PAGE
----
Perhaps the most intriguing aspect of the Antibalas show last Thursday at the Knitting Factory in Brooklyn was catching a post-pubescent Haley Joel Osment in the crowd, wearing a duck-billed fisherman’s hat and dancing awkwardly with a bottle of Coors in his hand, struggling to keep his date from passing out completely. It’s hard to admit, but the secondhand lion unintentionally stole the show, if only because he was the most surprising aspect of the whole evening. For an act that’s been repeatedly hailed as the torch-bearing musical kin of the late great Fela Kuti, Antibalas failed to live up to their reputation as masters of the afrobeat genre Kuti himself single-handedly worked to define, and instead came off as gimmicky, predictable and, consequently, disappointing.
But maybe it’s not all their fault. After all, the band has been enjoying a recent jaunt as the backing band for Fela!, the Broadway musical famously produced by Jay-Z and Will Smith. The showmanship has certainly rubbed off on the thirteen-piece, who did play a well-rehearsed set that spanned their decade-plus run. There’s no arguing that the group has chops; they even did a solid version of Bob Marley’s “Rat Race”, replacing the original’s somber desperation with a fever-pitched groove that would make James Brown jealous. But for the most part it was obvious that Antibalas has played this show many times before, and they performed their routine with the mechanic precision of an improv team that’s been playing the same gag for the past thirty-five years: sure, they know the punch line and when to say it, but they’re no longer sure why it’s supposed to be funny. The endless call-and-response chants to the crowd, the extended solos, the uninspiring between-song banter… they all carried the stale weight of meticulous rehearsal. Which is good from a musical standpoint, but horrible if you’re going to rely on novel crowd teasers to keep people on their feet.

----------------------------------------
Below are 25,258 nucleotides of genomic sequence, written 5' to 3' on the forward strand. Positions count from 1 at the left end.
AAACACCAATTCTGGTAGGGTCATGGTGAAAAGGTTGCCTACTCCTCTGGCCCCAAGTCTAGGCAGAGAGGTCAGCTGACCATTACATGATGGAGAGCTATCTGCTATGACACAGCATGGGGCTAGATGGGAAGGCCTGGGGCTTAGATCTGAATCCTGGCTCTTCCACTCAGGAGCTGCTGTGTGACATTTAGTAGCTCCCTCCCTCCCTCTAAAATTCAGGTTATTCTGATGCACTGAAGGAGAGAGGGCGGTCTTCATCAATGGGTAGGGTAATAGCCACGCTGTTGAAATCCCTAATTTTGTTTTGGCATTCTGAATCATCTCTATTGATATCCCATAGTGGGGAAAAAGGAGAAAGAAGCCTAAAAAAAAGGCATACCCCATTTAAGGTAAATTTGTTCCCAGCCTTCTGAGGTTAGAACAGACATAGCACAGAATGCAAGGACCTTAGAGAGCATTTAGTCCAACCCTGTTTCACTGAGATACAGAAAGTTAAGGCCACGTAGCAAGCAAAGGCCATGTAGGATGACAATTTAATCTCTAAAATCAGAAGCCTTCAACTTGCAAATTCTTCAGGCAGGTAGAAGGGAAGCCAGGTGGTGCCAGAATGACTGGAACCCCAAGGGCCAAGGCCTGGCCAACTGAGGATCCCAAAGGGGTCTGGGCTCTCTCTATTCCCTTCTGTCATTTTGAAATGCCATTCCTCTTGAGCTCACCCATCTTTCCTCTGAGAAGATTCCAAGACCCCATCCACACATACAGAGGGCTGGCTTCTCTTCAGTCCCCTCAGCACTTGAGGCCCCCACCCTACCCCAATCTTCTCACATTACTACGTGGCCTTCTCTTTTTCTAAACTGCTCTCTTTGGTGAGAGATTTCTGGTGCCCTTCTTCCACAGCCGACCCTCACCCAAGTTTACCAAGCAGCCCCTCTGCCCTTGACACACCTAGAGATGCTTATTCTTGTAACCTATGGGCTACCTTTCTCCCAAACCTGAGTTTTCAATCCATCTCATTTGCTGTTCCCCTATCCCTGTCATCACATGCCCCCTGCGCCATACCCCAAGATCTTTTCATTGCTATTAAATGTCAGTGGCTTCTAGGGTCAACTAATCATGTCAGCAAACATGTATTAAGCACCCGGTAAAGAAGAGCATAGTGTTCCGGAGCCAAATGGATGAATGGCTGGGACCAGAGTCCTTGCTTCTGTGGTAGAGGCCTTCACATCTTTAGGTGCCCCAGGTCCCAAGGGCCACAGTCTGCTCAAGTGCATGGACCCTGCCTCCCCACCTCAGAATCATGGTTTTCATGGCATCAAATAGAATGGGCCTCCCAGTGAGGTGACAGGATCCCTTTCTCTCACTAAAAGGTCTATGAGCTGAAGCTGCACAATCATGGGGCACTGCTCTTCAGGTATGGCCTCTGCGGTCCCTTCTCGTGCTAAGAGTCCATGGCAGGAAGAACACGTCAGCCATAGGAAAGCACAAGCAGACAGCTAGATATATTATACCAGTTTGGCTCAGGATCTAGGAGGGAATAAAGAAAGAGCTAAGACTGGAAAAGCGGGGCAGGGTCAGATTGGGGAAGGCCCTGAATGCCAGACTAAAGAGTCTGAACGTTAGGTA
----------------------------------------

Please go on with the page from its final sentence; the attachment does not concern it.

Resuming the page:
A magician is only as wise as his riddles are mysterious. If a band’s going to rely on parlor tricks, they’d do well to keep a variety of gimmicks on the back burner. For example, I remember being completely blown away the first time I ever saw The Flaming Lips, watching in awe as Wayne Coyne walked over the crowd in a giant bubble, blowing confetti out of a gun, and spontaneously singing happy birthday to 12,000 or so people. I also remember seeing the exact same show a year later and walking away feeling as if I’d been cheated twice. If I were to go to the next Antibalas show at the Knitting Factory — which is on New Year’s Eve for those interested — I’m positive I could tell you when each member is going to take his solo, walk along the front of the stage to shake hands with the crowd, and at the end of the show, when they say “We’re Antibalas. We are, and always will be, from Brooklyn, New York,” I’ll know it’s my cue to start chanting and raving. And, less than a month after hearing those same words at that very same place, I’m certain the effect would be even less stimulating than it was the first time around. And I’m almost certain that Haley Joel Osment wouldn’t be there.